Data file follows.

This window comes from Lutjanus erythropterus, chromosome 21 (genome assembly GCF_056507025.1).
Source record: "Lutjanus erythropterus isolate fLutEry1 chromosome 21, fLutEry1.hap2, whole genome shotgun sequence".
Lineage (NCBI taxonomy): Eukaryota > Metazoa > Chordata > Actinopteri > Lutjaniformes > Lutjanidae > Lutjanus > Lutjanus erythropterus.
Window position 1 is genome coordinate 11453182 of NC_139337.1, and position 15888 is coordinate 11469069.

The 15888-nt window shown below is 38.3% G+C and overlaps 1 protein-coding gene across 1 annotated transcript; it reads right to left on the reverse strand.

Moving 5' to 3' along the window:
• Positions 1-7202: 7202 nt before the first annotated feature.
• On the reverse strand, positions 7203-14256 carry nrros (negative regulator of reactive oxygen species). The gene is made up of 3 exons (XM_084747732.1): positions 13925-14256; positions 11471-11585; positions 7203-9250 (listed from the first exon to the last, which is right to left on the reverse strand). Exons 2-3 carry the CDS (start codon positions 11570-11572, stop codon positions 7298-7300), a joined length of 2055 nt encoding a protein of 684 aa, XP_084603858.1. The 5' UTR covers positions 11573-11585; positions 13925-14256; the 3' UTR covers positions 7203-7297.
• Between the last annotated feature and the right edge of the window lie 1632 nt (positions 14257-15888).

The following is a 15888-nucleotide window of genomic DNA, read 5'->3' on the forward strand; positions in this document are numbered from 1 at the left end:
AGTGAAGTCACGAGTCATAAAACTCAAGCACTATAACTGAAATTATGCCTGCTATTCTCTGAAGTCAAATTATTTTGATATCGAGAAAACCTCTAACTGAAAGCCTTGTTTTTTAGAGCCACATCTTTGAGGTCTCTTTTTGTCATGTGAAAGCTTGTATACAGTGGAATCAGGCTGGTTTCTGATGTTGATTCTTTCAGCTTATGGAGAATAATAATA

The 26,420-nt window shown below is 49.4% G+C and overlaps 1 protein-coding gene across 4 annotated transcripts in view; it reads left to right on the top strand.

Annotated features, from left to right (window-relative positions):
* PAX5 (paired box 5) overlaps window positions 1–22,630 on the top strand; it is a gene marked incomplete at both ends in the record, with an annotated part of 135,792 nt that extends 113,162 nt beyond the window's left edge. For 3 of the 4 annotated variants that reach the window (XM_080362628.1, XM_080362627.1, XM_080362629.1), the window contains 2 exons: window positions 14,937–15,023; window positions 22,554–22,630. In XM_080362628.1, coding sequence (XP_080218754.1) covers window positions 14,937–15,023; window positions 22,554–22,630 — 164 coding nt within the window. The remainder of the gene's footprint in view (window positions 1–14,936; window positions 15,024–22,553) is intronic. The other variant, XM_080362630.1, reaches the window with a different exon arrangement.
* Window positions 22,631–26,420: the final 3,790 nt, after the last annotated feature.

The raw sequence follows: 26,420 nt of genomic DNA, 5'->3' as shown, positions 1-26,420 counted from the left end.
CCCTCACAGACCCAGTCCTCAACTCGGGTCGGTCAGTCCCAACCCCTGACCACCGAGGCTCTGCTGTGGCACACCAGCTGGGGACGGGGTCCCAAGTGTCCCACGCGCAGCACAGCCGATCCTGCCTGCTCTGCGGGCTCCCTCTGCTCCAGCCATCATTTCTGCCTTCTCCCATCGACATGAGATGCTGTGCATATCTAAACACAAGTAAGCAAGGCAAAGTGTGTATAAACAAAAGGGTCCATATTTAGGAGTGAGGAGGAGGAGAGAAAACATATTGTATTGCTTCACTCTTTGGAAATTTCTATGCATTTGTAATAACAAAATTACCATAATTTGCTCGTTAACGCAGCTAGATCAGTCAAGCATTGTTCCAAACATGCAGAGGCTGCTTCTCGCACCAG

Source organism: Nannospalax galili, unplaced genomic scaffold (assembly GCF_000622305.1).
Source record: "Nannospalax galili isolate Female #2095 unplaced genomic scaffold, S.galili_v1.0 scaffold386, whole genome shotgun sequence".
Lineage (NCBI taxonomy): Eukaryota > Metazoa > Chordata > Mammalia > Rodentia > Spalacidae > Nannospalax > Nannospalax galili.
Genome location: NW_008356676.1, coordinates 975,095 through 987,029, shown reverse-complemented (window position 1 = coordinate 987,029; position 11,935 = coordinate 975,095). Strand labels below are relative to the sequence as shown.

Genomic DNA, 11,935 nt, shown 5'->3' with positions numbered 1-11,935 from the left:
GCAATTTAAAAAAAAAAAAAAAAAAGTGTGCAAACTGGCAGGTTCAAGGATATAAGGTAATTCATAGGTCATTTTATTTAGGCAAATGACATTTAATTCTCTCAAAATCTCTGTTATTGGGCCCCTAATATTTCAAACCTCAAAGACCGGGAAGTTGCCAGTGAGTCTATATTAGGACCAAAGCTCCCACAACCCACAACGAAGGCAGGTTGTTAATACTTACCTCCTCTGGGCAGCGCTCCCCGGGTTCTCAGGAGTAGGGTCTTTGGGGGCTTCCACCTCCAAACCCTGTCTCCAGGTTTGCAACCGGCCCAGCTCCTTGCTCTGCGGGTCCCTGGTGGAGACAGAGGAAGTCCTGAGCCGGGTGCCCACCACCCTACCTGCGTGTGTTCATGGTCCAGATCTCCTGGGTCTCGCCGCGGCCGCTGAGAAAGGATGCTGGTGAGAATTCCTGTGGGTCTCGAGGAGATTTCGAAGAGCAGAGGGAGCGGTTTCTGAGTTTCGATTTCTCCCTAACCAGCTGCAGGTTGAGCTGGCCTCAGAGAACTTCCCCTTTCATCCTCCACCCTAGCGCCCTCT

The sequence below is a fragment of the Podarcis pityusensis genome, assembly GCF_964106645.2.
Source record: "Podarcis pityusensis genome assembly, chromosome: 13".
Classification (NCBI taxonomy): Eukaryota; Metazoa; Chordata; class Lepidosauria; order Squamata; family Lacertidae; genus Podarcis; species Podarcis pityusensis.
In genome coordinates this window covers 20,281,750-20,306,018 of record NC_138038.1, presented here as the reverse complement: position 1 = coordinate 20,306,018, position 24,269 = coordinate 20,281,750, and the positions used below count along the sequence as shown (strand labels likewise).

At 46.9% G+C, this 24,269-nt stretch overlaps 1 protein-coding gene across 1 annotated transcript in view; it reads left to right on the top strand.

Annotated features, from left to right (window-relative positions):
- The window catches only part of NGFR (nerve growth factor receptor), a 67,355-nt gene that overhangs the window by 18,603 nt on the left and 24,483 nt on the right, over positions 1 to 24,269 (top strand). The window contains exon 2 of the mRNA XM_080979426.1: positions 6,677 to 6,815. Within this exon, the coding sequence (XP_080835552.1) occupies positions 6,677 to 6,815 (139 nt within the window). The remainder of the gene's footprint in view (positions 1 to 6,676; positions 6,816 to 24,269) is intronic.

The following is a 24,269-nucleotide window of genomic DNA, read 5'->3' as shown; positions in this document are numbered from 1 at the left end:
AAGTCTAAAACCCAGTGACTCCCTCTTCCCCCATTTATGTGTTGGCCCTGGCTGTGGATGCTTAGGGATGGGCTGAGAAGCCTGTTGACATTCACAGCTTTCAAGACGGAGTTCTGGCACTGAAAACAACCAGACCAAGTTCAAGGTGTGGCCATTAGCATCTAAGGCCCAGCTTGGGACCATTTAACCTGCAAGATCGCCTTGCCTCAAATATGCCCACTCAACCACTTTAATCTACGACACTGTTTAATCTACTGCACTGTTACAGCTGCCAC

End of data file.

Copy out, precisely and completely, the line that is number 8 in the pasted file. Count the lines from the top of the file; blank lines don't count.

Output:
• On the reverse strand, positions 7203-14256 carry nrros (negative regulator of reactive oxygen species). The gene is made up of 3 exons (XM_084747732.1): positions 13925-14256; positions 11471-11585; positions 7203-9250 (listed from the first exon to the last, which is right to left on the reverse strand). Exons 2-3 carry the CDS (start codon positions 11570-11572, stop codon positions 7298-7300), a joined length of 2055 nt encoding a protein of 684 aa, XP_084603858.1. The 5' UTR covers positions 11573-11585; positions 13925-14256; the 3' UTR covers positions 7203-7297.